A3Writer: F3 City Sidewalks
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Friday, December 25, 2015

F3 City Sidewalks

            She roped me into it. I could ask how, but that didn’t matter. Never mind that Nikki could bench press a small car, I was trapped in one of the last permissible gender stereotypes: the man carries the packages.
            On Christmas Eve, no less.
            “Matthew, you’re beginning to lag behind. Come, we have one more important store to stop at. I think you’ll appreciate this one: intimate apparel.”
            “I’m not a pack mule, Nikki. Why couldn’t you bring Jerry or Ty, or a bunch of Sherpas? Can’t we at least drop these at the car before going to the next one?” The city sidewalk was slick with rain that couldn’t decide if it wanted to freeze into ice and end my existence.
            “I gave them the night off,” she said, her breath only mildly fogging the air.
            She doesn’t even feel the cold. She doesn’t need those furs she’s wearing at all, but others would notice, and she needs to retain the heat from the store in order to pass for human.
            I stumbled, nearly dropping the stack of boxes. Nikki caught me and the stack before we spread out across Fairhaven.
            “Seriously, how many pairs of boots do you need?”
            “A question you should never ask a woman, Matthew.” She looked past me, a small frown to those red lips. “Matthew, I do believe that boy is following us. I have seen him at two other stores.”
            I turned awkwardly, trying to see who she meant. I caught sight of the boy, somewhere between eight and ten, as he had been for the last three years. Sandy, slightly-unkempt hair looked unremarkable, as did his ordinary blue eyes. He was one in a crowd, as always. He wore a wool coat and pants, perfect for winter. But he had no hat, no ear muffs, and no gloves, and no parent stood near him.
            “I know him,” I said quickly, “I usually see him at the holidays.”
            The boy got closer to me, taking steps to give Nikki a wide berth, and offering envelopes.
            That is his MO.
            “Nikki, can you take some of these for me?”
            “Don’t be silly, Matthew, I can get the letter.” She took two steps toward the kid.
            “Nikki, no!” I freaked out. Fortunately, the kid retreated from her outstretched hand.
            “Don’t be absurd, Matthew, I’m not going to hurt the boy.” She advanced another step, and the kid retreated again.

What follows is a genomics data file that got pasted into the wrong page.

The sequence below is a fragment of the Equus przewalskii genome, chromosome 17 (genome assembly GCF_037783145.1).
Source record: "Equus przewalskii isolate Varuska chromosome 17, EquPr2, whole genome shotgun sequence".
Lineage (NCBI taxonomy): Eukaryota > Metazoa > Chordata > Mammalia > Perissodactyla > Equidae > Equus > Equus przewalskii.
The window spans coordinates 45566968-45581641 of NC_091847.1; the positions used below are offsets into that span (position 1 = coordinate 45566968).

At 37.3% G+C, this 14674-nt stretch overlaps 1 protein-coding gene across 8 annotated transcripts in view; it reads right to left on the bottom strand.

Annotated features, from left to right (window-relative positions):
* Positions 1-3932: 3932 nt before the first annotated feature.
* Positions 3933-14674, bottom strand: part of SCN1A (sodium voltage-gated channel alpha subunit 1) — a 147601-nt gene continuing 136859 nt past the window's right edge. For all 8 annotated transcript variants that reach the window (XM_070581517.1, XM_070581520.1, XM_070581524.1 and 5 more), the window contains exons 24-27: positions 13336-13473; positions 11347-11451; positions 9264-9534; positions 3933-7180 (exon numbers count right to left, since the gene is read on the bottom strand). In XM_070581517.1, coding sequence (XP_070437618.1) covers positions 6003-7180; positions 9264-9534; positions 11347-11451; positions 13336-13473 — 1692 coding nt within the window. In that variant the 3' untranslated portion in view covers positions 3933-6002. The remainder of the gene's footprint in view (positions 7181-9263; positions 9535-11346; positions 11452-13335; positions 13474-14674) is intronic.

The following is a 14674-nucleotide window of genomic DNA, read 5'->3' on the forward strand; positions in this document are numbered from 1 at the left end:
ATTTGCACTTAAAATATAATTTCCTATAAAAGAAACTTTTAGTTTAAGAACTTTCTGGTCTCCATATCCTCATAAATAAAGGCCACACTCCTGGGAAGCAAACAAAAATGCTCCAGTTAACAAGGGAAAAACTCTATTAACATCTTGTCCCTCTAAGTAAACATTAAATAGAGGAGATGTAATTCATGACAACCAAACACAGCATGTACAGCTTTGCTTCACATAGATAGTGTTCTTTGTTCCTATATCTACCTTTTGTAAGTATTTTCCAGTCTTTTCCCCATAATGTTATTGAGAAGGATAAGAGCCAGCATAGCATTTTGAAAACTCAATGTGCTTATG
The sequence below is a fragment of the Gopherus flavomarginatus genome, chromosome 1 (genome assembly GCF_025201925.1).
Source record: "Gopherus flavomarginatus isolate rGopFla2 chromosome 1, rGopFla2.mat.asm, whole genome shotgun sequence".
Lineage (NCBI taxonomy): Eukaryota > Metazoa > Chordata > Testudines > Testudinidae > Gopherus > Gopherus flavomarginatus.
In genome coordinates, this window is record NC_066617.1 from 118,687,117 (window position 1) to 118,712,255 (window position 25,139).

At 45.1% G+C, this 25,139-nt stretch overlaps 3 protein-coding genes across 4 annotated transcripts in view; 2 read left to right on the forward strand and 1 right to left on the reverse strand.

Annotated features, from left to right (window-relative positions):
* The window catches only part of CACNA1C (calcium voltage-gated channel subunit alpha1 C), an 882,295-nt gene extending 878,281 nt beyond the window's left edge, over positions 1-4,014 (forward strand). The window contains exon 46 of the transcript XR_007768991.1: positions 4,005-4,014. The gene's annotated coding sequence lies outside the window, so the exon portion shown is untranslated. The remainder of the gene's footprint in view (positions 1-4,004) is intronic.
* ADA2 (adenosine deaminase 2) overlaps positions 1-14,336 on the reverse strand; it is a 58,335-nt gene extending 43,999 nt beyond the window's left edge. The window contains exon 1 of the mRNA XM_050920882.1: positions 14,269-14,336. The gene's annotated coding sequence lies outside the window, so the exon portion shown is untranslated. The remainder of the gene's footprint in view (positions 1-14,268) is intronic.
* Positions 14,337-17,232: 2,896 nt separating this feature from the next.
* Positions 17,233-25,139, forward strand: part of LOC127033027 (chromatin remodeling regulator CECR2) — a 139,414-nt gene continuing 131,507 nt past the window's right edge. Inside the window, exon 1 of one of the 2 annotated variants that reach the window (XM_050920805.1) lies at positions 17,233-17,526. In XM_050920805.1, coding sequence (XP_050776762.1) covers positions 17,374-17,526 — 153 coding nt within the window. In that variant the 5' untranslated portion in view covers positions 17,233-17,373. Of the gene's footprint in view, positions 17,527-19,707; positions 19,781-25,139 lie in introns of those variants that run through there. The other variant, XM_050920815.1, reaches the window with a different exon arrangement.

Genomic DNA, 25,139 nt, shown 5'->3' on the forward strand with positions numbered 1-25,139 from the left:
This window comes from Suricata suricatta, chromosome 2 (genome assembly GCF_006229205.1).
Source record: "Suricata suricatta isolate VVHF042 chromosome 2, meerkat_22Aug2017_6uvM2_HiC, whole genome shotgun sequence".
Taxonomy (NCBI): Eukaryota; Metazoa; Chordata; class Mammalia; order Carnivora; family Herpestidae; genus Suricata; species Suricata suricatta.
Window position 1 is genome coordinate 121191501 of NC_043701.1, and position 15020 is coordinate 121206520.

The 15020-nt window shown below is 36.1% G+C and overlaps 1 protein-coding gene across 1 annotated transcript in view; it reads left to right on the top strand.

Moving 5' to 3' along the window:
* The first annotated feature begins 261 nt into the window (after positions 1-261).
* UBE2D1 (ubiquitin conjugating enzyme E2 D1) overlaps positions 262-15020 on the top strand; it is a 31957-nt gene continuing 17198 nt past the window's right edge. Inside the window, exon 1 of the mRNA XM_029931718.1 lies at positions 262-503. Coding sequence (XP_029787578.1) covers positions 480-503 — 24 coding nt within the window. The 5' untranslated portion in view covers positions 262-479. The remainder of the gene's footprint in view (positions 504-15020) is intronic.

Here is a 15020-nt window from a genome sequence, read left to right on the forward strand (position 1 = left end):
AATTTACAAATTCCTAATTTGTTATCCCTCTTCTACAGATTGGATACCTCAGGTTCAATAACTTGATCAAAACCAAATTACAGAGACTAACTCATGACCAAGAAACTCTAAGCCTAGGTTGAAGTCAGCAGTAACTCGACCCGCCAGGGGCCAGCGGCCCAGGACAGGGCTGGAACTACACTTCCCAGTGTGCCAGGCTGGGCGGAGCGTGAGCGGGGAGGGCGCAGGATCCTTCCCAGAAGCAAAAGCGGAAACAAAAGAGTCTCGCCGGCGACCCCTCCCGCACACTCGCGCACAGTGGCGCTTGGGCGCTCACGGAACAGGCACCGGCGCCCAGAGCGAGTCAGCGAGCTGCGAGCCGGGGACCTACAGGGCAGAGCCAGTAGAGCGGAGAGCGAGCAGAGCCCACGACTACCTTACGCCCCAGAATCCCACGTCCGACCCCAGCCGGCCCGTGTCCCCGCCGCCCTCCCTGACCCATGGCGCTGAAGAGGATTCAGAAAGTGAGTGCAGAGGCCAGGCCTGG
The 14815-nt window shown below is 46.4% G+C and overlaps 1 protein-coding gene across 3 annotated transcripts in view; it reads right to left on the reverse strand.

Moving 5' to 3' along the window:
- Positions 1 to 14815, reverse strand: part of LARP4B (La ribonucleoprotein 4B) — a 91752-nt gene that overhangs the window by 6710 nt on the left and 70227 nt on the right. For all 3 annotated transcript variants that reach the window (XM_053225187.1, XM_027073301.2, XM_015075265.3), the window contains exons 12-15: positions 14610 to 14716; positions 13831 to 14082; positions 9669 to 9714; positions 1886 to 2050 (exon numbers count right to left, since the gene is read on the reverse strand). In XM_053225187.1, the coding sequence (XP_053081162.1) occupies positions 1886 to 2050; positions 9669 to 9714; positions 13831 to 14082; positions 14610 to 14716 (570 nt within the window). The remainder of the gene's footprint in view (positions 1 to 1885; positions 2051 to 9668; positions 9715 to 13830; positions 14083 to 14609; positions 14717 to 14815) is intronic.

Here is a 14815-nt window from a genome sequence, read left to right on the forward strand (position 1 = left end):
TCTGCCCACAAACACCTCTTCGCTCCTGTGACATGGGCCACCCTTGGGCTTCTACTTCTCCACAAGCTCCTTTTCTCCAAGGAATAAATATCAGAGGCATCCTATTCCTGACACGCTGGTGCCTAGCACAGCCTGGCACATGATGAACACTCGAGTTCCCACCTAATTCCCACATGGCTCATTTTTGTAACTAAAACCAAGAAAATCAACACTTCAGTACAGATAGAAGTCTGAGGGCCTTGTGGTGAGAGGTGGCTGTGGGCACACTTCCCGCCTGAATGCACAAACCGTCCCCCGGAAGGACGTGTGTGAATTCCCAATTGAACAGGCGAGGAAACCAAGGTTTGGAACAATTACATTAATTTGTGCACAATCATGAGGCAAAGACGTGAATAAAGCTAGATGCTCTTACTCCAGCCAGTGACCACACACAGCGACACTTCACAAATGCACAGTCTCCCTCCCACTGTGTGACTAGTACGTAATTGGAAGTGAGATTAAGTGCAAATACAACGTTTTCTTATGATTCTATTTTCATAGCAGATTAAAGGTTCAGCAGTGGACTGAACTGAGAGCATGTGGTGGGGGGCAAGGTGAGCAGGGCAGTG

I dropped the packages, rushing to get between them. “I’m not worried about him,” I said.
            She quirked an eyebrow at me.
            “I know this kid, sort of. I can’t explain right now, but trust me, you can’t touch him. Bad things will happen.”
            “I do trust you, Matthew, you know that.”
            I felt a tug on my coat. The kid held a pair of envelopes toward me.
            I took them. “Thank you. And Merry Christmas.”
            The kid smiled, still standing there.
            I looked at the letters. One was addressed to me, and the other to Nikki, but by her real name, Sabrina Frei.
            I guess he can’t even hand her a letter without it doing something to her.
            I passed Nikki her letter.
            “What is this? How does this child know my name?”
            “Best to just read, Nikki.”
            I tore open mine, reading the small note.

            Matt,

            It took a long time to find this letter, mostly because she’s been on the naughty list for a long, long time. And she can’t sit on my lap, any more. Anyway, you’ve been good again, like always, though there was that . . . one thing with the woman. But overall you’re still a very good boy. I may have to make you one of my official helpers.

Nick

            I smiled.
            Me as one of Santa’s helpers? I don’t know whether to jump for joy or be scared out of my mind. I hope he makes an offer instead of just recruits me outright.
            Nikki had been reading my letter, upside down, and frowned at me when she finished.
            “What is this, Matthew?”
            I shrugged. “A long story, Nikki. What’s yours?”
            She frowned at her letter, then opened it. Instead of a nice, crisp page like mine had been, hers was faded and very fragile looking. She withdrew it, then carefully unfolded it. Like the paper, which was thick and rustic looking, the ink looked faded. The writing was divided into four columns of names across the page. I looked to the top, but couldn’t make out what it said. It was in German. I thought.
            “What is it?”
            “Names. Names of people belonging to a guild in . . . Groningen.”
            “Where’s that?”
            “Currently, in the Netherlands. But not always. At the time of this list, it was probably a province of its own, or maybe part of a kingdom.”
            “So what’s it mean?”
            “I do not know. Your messenger has an odd—” her breath caught suddenly.
            “What is it?”
            She pointed at the list to two names next to each other: Austyn Frey and Nickol Frey.
            That can’t be a coincidence.
            “You know them?”
            “My brothers. Those were the names of my brothers. I thought . . . I thought they died in the plague. My entire village is gone, I thought that they. . . .Matthew, you owe me a long discussion about this Nick and his messenger.”
            “Sure thing, but in the meantime, Merry Christmas, Nikki.” I gave her a big hug.
            “Merry Christmas, Matthew.”
            Wow. She’s always said Yule before.



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